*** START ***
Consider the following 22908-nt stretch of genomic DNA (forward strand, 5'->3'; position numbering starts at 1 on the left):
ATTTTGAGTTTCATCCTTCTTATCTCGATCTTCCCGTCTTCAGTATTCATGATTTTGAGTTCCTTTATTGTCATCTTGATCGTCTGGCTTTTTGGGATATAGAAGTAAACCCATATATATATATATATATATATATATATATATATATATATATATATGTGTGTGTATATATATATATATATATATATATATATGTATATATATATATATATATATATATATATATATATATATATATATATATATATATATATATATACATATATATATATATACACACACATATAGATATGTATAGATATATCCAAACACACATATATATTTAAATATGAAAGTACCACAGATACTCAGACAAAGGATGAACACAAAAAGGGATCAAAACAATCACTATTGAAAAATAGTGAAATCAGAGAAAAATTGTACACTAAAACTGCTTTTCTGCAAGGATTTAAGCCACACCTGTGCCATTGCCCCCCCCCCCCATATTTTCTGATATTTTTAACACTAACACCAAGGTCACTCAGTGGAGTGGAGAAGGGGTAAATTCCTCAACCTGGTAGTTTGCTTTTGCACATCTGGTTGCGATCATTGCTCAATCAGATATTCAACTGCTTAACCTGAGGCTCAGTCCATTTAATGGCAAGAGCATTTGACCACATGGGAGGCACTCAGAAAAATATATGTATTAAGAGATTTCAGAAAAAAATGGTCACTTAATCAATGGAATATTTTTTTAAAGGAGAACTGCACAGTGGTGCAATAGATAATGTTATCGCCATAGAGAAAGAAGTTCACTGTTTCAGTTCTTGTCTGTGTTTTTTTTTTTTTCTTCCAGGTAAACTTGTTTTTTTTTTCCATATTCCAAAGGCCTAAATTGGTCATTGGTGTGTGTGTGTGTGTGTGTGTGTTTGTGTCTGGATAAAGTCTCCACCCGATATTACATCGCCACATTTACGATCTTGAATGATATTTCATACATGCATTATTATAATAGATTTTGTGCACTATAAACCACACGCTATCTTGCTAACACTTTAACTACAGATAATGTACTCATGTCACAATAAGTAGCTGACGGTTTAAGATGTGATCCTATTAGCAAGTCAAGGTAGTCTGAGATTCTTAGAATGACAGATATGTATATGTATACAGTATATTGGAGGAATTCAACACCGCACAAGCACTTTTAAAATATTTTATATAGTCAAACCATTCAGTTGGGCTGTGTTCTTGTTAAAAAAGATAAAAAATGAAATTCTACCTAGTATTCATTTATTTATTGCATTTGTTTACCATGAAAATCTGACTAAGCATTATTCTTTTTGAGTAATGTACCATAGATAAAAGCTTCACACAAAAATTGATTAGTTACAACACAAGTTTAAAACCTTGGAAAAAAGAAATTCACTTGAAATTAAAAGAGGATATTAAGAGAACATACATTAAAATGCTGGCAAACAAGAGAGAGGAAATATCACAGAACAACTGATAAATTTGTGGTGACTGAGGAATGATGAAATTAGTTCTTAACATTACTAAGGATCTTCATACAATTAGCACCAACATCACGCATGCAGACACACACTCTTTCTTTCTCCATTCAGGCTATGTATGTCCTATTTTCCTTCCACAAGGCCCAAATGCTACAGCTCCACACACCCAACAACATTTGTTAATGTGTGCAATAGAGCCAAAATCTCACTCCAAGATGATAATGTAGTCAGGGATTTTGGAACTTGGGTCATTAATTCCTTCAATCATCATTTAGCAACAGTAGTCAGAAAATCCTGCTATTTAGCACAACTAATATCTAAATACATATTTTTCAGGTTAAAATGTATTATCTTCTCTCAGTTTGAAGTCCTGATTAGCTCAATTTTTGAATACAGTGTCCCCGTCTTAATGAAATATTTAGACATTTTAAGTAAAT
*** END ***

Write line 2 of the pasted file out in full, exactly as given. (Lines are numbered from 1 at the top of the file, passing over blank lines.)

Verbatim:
ATTTTGAGTTTCATCCTTCTTATCTCGATCTTCCCGTCTTCAGTATTCATGATTTTGAGTTCCTTTATTGTCATCTTGATCGTCTGGCTTTTTGGGATATAGAAGTAAACCCATATATATATATATATATATATATATATATATATATATATATATATGTGTGTGTATATATATATATATATATATATATATATGTATATATATATATATATATATATATATATATATATATATATATATATATATATATATATATATACATATATATATATATACACACACATATAGATATGTATAGATATATCCAAACACACATATATATTTAAATATGAAAGTACCACAGATACTCAGACAAAGGATGAACACAAAAAGGGATCAAAACAATCACTATTGAAAAATAGTGAAATCAGAGAAAAATTGTACACTAAAACTGCTTTTCTGCAAGGATTTAAGCCACACCTGTGCCATTGCCCCCCCCCCCCATATTTTCTGATATTTTTAACACTAACACCAAGGTCACTCAGTGGAGTGGAGAAGGGGTAAATTCCTCAACCTGGTAGTTTGCTTTTGCACATCTGGTTGCGATCATTGCTCAATCAGATATTCAACTGCTTAACCTGAGGCTCAGTCCATTTAATGGCAAGAGCATTTGACCACATGGGAGGCACTCAGAAAAATATATGTATTAAGAGATTTCAGAAAAAAATGGTCACTTAATCAATGGAATATTTTTTTAAAGGAGAACTGCACAGTGGTGCAATAGATAATGTTATCGCCATAGAGAAAGAAGTTCACTGTTTCAGTTCTTGTCTGTGTTTTTTTTTTTTTCTTCCAGGTAAACTTGTTTTTTTTTTCCATATTCCAAAGGCCTAAATTGGTCATTGGTGTGTGTGTGTGTGTGTGTGTGTTTGTGTCTGGATAAAGTCTCCACCCGATATTACATCGCCACATTTACGATCTTGAATGATATTTCATACATGCATTATTATAATAGATTTTGTGCACTATAAACCACACGCTATCTTGCTAACACTTTAACTACAGATAATGTACTCATGTCACAATAAGTAGCTGACGGTTTAAGATGTGATCCTATTAGCAAGTCAAGGTAGTCTGAGATTCTTAGAATGACAGATATGTATATGTATACAGTATATTGGAGGAATTCAACACCGCACAAGCACTTTTAAAATATTTTATATAGTCAAACCATTCAGTTGGGCTGTGTTCTTGTTAAAAAAGATAAAAAATGAAATTCTACCTAGTATTCATTTATTTATTGCATTTGTTTACCATGAAAATCTGACTAAGCATTATTCTTTTTGAGTAATGTACCATAGATAAAAGCTTCACACAAAAATTGATTAGTTACAACACAAGTTTAAAACCTTGGAAAAAAGAAATTCACTTGAAATTAAAAGAGGATATTAAGAGAACATACATTAAAATGCTGGCAAACAAGAGAGAGGAAATATCACAGAACAACTGATAAATTTGTGGTGACTGAGGAATGATGAAATTAGTTCTTAACATTACTAAGGATCTTCATACAATTAGCACCAACATCACGCATGCAGACACACACTCTTTCTTTCTCCATTCAGGCTATGTATGTCCTATTTTCCTTCCACAAGGCCCAAATGCTACAGCTCCACACACCCAACAACATTTGTTAATGTGTGCAATAGAGCCAAAATCTCACTCCAAGATGATAATGTAGTCAGGGATTTTGGAACTTGGGTCATTAATTCCTTCAATCATCATTTAGCAACAGTAGTCAGAAAATCCTGCTATTTAGCACAACTAATATCTAAATACATATTTTTCAGGTTAAAATGTATTATCTTCTCTCAGTTTGAAGTCCTGATTAGCTCAATTTTTGAATACAGTGTCCCCGTCTTAATGAAATATTTAGACATTTTAAGTAAAT